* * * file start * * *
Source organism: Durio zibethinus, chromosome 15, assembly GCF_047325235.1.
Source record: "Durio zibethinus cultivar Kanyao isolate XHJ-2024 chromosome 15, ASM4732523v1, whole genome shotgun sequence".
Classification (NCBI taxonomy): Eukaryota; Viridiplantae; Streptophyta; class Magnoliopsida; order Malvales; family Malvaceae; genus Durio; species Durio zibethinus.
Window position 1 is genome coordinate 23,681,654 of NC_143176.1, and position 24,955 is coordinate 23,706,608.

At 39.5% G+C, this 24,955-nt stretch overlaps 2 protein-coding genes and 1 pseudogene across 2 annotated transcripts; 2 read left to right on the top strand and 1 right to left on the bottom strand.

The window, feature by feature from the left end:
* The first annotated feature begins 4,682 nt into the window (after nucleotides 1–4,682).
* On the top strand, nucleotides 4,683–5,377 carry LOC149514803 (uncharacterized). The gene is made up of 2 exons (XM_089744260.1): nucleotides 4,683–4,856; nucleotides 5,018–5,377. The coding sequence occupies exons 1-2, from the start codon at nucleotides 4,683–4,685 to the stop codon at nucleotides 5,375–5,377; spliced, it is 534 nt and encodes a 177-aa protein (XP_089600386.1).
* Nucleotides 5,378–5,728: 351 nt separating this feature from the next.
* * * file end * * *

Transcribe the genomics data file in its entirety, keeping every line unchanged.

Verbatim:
Source organism: Durio zibethinus, chromosome 15, assembly GCF_047325235.1.
Source record: "Durio zibethinus cultivar Kanyao isolate XHJ-2024 chromosome 15, ASM4732523v1, whole genome shotgun sequence".
Classification (NCBI taxonomy): Eukaryota; Viridiplantae; Streptophyta; class Magnoliopsida; order Malvales; family Malvaceae; genus Durio; species Durio zibethinus.
Window position 1 is genome coordinate 23,681,654 of NC_143176.1, and position 24,955 is coordinate 23,706,608.

At 39.5% G+C, this 24,955-nt stretch overlaps 2 protein-coding genes and 1 pseudogene across 2 annotated transcripts; 2 read left to right on the top strand and 1 right to left on the bottom strand.

The window, feature by feature from the left end:
* The first annotated feature begins 4,682 nt into the window (after nucleotides 1–4,682).
* On the top strand, nucleotides 4,683–5,377 carry LOC149514803 (uncharacterized). The gene is made up of 2 exons (XM_089744260.1): nucleotides 4,683–4,856; nucleotides 5,018–5,377. The coding sequence occupies exons 1-2, from the start codon at nucleotides 4,683–4,685 to the stop codon at nucleotides 5,375–5,377; spliced, it is 534 nt and encodes a 177-aa protein (XP_089600386.1).
* Nucleotides 5,378–5,728: 351 nt separating this feature from the next.